### Mathematical

$\rho = \frac{m}{V}$

Volume mass density ($\rho$), Mass ($m$), Volume ($V$)

$P = \frac{F}{A}$

Pressure (P), Force (F), Area (A)

### Graphical

The following plots the mass vs the volume where the slope of the line is the density $\rho$.

Pressure is force per area. The plot below describes pressure relative to force and area.

### Descriptive

The density of a material is dependent on the ratio of the total mass of the material and the volume of the material.

Pressure is the total force (F) per area (A).

### Experimental

The following video is a layering density experiment where various objects and liquids are poured in to a column to demonstrate varying densities.

https://www.youtube.com/watch?v=-CDkJuo_LYs

If we submerge and empty water bottle into a bath of hot water the bottle will expand. This is due to the increased pressure inside of the bottle. The air molecules are excited due to the increased temperature of the internal temperature of the bottle thus increasing the kinetic energy of the air molecules which collide with the walls of the water bottle at a higher velocity, thus increasing the amount of force applied to the inner surface area of the bottle.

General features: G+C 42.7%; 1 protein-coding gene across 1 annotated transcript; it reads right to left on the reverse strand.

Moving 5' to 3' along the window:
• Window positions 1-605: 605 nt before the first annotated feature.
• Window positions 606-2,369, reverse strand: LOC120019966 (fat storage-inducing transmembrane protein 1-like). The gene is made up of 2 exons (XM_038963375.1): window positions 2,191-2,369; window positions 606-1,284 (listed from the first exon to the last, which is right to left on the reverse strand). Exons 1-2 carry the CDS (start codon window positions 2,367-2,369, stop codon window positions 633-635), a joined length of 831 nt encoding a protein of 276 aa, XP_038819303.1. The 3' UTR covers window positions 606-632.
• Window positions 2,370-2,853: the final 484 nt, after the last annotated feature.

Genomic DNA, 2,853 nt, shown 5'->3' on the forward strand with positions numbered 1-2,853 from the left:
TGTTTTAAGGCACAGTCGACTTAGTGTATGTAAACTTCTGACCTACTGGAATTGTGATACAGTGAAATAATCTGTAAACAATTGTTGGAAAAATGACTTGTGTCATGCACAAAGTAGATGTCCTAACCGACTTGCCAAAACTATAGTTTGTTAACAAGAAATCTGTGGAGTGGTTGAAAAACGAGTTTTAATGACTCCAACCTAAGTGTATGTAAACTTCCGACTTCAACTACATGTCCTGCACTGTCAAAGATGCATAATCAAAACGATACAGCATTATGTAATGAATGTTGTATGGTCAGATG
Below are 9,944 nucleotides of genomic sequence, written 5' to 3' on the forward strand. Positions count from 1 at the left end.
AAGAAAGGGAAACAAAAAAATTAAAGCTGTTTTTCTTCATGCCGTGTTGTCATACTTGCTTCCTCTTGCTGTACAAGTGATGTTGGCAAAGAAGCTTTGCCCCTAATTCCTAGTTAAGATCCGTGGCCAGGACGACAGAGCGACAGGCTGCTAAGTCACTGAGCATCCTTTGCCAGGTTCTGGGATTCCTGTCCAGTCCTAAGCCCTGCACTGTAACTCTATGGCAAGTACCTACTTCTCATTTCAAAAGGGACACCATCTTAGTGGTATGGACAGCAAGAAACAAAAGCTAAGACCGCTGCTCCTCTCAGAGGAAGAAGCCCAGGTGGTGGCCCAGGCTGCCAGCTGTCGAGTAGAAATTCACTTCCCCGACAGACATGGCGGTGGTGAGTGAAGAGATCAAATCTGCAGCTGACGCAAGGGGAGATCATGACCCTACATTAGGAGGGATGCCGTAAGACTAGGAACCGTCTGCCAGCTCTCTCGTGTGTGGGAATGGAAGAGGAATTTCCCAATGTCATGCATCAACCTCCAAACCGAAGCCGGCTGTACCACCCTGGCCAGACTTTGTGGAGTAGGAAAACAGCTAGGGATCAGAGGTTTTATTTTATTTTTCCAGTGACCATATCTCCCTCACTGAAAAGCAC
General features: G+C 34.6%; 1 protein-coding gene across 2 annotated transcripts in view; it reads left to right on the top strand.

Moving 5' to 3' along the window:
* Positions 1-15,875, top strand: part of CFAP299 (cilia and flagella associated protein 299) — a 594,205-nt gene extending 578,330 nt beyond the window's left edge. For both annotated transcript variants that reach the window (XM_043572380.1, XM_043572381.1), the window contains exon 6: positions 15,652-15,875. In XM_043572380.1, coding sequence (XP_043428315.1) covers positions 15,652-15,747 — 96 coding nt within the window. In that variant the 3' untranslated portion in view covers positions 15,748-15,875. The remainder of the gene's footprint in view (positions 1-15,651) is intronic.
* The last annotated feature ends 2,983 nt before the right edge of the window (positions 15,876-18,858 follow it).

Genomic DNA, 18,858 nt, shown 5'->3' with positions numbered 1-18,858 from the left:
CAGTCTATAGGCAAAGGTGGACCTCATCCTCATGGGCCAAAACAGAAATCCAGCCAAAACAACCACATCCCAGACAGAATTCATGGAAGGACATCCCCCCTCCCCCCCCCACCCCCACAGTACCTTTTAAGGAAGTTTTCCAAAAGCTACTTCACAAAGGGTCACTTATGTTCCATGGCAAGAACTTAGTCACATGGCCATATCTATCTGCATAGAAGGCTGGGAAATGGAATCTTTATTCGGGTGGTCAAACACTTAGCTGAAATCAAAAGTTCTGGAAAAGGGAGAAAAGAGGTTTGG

## Practice

Use the practice problem sets below to strengthen your knowledge of this topic.

### Fundamental examples

1. The largest gold bar easily available for an individual to purchase has dimensions of about $3.15$ inches by $1.58$ inches by $0.71$ inches ( length x width x height). What is the mass of this gold bar? The density of gold is about $19,320 \, kg / m^3$.

2. Your goal is to make 12 gauge copper speaker wire (cylindrical cable with a diameter of about $2.05232 \, mm$. What is the length of wire you can produce if you start with $0.5 \, kg$ of copper?

CLICK HERE for solutions.

Short foundation building questions, often used as clicker questions, can be found in the clicker questions repository for this subject.

1. Estimate the pressure you exert on a horizontal surface while standing still.